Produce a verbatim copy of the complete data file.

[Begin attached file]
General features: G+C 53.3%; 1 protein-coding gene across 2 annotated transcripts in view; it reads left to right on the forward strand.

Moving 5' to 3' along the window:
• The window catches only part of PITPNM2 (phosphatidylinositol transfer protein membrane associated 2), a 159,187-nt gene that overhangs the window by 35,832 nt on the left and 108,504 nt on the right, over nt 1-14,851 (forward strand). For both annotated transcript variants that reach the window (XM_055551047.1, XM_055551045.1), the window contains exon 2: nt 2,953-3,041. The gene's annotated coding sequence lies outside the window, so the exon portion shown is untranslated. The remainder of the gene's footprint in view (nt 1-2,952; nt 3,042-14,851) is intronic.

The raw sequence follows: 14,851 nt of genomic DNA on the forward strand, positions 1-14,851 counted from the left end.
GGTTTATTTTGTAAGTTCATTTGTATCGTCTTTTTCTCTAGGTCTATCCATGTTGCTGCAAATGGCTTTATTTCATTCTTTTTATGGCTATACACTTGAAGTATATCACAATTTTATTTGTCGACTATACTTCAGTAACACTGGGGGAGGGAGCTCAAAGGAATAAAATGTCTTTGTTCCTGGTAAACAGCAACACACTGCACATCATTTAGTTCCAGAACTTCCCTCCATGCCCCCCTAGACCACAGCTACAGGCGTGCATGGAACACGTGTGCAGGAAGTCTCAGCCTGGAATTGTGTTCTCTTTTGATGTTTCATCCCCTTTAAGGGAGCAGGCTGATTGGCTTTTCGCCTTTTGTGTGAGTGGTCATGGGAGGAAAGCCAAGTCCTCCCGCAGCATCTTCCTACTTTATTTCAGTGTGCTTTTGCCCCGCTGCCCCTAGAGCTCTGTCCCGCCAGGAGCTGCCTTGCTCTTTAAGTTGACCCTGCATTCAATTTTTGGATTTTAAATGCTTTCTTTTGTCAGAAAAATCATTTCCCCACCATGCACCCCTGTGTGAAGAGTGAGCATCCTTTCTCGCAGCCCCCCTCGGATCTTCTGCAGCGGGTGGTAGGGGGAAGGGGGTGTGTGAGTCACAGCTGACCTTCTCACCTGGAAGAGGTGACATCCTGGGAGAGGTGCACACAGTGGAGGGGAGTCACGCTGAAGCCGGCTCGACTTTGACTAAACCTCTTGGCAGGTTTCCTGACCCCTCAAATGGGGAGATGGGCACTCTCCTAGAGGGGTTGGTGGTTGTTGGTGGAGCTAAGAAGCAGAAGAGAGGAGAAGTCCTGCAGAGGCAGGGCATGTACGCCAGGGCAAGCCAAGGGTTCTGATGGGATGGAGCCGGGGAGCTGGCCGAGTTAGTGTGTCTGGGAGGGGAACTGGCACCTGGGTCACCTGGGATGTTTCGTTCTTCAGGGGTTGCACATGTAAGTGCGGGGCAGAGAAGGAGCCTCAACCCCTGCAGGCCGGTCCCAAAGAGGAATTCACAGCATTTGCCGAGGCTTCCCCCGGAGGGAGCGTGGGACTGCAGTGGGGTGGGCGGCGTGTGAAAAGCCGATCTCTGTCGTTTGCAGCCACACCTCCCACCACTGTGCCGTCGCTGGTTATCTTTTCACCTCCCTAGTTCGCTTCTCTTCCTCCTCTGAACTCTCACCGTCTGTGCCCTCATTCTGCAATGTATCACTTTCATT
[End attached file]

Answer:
General features: G+C 53.3%; 1 protein-coding gene across 2 annotated transcripts in view; it reads left to right on the forward strand.

Moving 5' to 3' along the window:
• The window catches only part of PITPNM2 (phosphatidylinositol transfer protein membrane associated 2), a 159,187-nt gene that overhangs the window by 35,832 nt on the left and 108,504 nt on the right, over nt 1-14,851 (forward strand). For both annotated transcript variants that reach the window (XM_055551047.1, XM_055551045.1), the window contains exon 2: nt 2,953-3,041. The gene's annotated coding sequence lies outside the window, so the exon portion shown is untranslated. The remainder of the gene's footprint in view (nt 1-2,952; nt 3,042-14,851) is intronic.

The raw sequence follows: 14,851 nt of genomic DNA on the forward strand, positions 1-14,851 counted from the left end.
GGTTTATTTTGTAAGTTCATTTGTATCGTCTTTTTCTCTAGGTCTATCCATGTTGCTGCAAATGGCTTTATTTCATTCTTTTTATGGCTATACACTTGAAGTATATCACAATTTTATTTGTCGACTATACTTCAGTAACACTGGGGGAGGGAGCTCAAAGGAATAAAATGTCTTTGTTCCTGGTAAACAGCAACACACTGCACATCATTTAGTTCCAGAACTTCCCTCCATGCCCCCCTAGACCACAGCTACAGGCGTGCATGGAACACGTGTGCAGGAAGTCTCAGCCTGGAATTGTGTTCTCTTTTGATGTTTCATCCCCTTTAAGGGAGCAGGCTGATTGGCTTTTCGCCTTTTGTGTGAGTGGTCATGGGAGGAAAGCCAAGTCCTCCCGCAGCATCTTCCTACTTTATTTCAGTGTGCTTTTGCCCCGCTGCCCCTAGAGCTCTGTCCCGCCAGGAGCTGCCTTGCTCTTTAAGTTGACCCTGCATTCAATTTTTGGATTTTAAATGCTTTCTTTTGTCAGAAAAATCATTTCCCCACCATGCACCCCTGTGTGAAGAGTGAGCATCCTTTCTCGCAGCCCCCCTCGGATCTTCTGCAGCGGGTGGTAGGGGGAAGGGGGTGTGTGAGTCACAGCTGACCTTCTCACCTGGAAGAGGTGACATCCTGGGAGAGGTGCACACAGTGGAGGGGAGTCACGCTGAAGCCGGCTCGACTTTGACTAAACCTCTTGGCAGGTTTCCTGACCCCTCAAATGGGGAGATGGGCACTCTCCTAGAGGGGTTGGTGGTTGTTGGTGGAGCTAAGAAGCAGAAGAGAGGAGAAGTCCTGCAGAGGCAGGGCATGTACGCCAGGGCAAGCCAAGGGTTCTGATGGGATGGAGCCGGGGAGCTGGCCGAGTTAGTGTGTCTGGGAGGGGAACTGGCACCTGGGTCACCTGGGATGTTTCGTTCTTCAGGGGTTGCACATGTAAGTGCGGGGCAGAGAAGGAGCCTCAACCCCTGCAGGCCGGTCCCAAAGAGGAATTCACAGCATTTGCCGAGGCTTCCCCCGGAGGGAGCGTGGGACTGCAGTGGGGTGGGCGGCGTGTGAAAAGCCGATCTCTGTCGTTTGCAGCCACACCTCCCACCACTGTGCCGTCGCTGGTTATCTTTTCACCTCCCTAGTTCGCTTCTCTTCCTCCTCTGAACTCTCACCGTCTGTGCCCTCATTCTGCAATGTATCACTTTCATT